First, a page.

I quite enjoyed this once I figured out that it and Midnight Riot are the same book. Why do publishers change titles other than to confuse readers? Anyhow, once I figured the title out, such that I realized it was the first of the series and picked it up, I enjoyed it. I loved Peter’s sarcastic voice, the cast and the introduction to all of the magic creatures of London. Not to mention the descriptions of the city and it’s rivers.

As an American I can imagine that Peter’s casual references to race could be uncomfortable. But I have to say, after living in England for several years, the ability to acknowledge it without the instant assumption that it is meant to be racist was refreshing. I never sensed Aaronovitch was being racist simply because he acknowledge someone to be of Nigerian decent or Arabian or Traveler. Peter is supposed to be of mixed race, his mother from Sierra Leon and his father white English. It’s not that it was always delicate or tactfully handled, it’s just that it was matter of fact and benign; the character’s insider perspective. Seeing a main character of color was nice in and of itself.

I laughed a lot in the course of this book and I was especially impressed with Kobna Holdbrook-Smith’s narration of the audio version I eventually got my hands on. The obvious swallowing and the fact that some sections ended abruptly was annoying, but beyond that I thought it was an amazing rendition. In fact, despite having the next book in paperback already, I think I’ll get the audio instead.

Review of Stone Cold Bastards by, Jake Bible

I received an audible copy of Jake Bible‘s Stone Cold Bastards for review.

Description from Goodreads:
Only a rag-tag team of gargoyles stands between humanity and extinction.

Hell has released its ravening horde of demons, leaving most of humanity a puke-spewing, head-spinning mess of possession.

Humanity’s last hope? A team of misfit gargoyles—including a cigar chomping, hard-ass grotesque—come alive and ready for battle during the End of Days. They guard the last cathedral-turned-sanctuary atop a bald knoll in the North Carolina mountains.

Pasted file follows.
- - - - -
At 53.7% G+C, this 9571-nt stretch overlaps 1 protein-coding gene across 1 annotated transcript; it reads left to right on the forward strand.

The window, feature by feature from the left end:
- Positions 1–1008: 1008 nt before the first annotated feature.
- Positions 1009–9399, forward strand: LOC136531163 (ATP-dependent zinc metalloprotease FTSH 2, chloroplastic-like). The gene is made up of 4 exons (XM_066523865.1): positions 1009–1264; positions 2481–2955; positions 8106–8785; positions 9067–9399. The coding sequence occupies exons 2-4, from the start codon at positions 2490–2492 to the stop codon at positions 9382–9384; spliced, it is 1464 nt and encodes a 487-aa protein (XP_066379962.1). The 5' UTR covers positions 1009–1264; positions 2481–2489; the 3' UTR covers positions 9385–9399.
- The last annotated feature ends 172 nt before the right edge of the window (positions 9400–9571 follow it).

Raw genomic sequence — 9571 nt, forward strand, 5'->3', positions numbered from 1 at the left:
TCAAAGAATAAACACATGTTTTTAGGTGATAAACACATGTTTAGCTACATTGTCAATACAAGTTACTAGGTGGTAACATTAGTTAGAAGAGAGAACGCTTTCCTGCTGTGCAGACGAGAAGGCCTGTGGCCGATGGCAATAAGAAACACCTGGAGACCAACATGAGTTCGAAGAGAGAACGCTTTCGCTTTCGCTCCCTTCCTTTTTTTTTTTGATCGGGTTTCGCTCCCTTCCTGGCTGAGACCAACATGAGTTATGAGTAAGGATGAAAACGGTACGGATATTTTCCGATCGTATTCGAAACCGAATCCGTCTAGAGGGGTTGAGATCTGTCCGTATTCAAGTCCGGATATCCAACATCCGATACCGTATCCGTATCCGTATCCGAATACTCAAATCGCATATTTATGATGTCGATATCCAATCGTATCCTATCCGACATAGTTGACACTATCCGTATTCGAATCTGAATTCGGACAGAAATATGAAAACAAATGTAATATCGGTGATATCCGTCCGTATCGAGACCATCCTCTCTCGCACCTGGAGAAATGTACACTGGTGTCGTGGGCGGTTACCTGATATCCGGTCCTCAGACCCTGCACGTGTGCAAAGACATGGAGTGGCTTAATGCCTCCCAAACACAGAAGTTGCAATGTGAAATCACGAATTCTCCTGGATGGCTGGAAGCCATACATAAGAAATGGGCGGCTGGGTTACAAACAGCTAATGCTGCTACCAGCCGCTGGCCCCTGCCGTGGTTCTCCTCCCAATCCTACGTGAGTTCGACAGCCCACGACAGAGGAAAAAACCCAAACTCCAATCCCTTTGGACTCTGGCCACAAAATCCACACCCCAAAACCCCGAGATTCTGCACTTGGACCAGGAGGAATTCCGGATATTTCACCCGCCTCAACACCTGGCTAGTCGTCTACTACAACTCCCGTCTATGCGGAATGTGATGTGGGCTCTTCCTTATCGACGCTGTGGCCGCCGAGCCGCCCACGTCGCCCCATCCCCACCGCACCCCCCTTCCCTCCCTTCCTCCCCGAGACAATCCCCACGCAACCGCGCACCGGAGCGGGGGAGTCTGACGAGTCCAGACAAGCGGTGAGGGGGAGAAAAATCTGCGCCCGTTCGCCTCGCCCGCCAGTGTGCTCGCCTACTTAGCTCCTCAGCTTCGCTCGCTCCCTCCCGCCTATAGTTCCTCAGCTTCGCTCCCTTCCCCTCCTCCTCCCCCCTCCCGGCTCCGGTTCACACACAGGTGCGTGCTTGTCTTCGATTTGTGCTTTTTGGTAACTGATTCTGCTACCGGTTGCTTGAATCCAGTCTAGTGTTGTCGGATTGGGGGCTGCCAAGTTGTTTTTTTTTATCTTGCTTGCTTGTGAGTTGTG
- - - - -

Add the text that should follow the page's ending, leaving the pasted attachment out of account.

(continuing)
Gargoyle protection grudgingly extends to any human who can make it inside the Sanctuary, but the power of the stonecutter blood magic, which protects the sanctuary, may not be enough when a rogue grotesque and his badly-wounded ward arrive.

All the hounds of hell are on their heels. The last Sanctuary is about to fall.

I rather enjoyed this. I had a few complaints, namely that the human bodies in this book appeared to have a consistency somewhere between a ripe tomato and play-doe. I don’t generally have a problem with gore in a novel, but there was a lot in this book. And where it didn’t bother me on its own, the fact that grotesques (gargoyles…notably not gargoyles, but gargoyles for the linguistically challenged) seemed able to produce it in a manner that seemed to disregard physics and tensile, bodily durability grated on my nerves. I got seriously sick of heads getting ripped off, spines yanked out, skulls popped, etc. Not because of the gore factor, but because it was too clean, easy and pervasive.

Secondly, I didn’t think humans were represented well or realistically. They were all either weak to their flesh and causing devastation or cowering in a corner. They were almost all essentially characterless. Given the circumstance, I would expect a little more human resilience.

Beyond those complaints, I loved grumpy Morty and the rest of the sanctuary crew. I liked the idea of the demon apocalypse and the ending.

All in all, not a book that is going to make the favorites list, but not one I regret listening to either.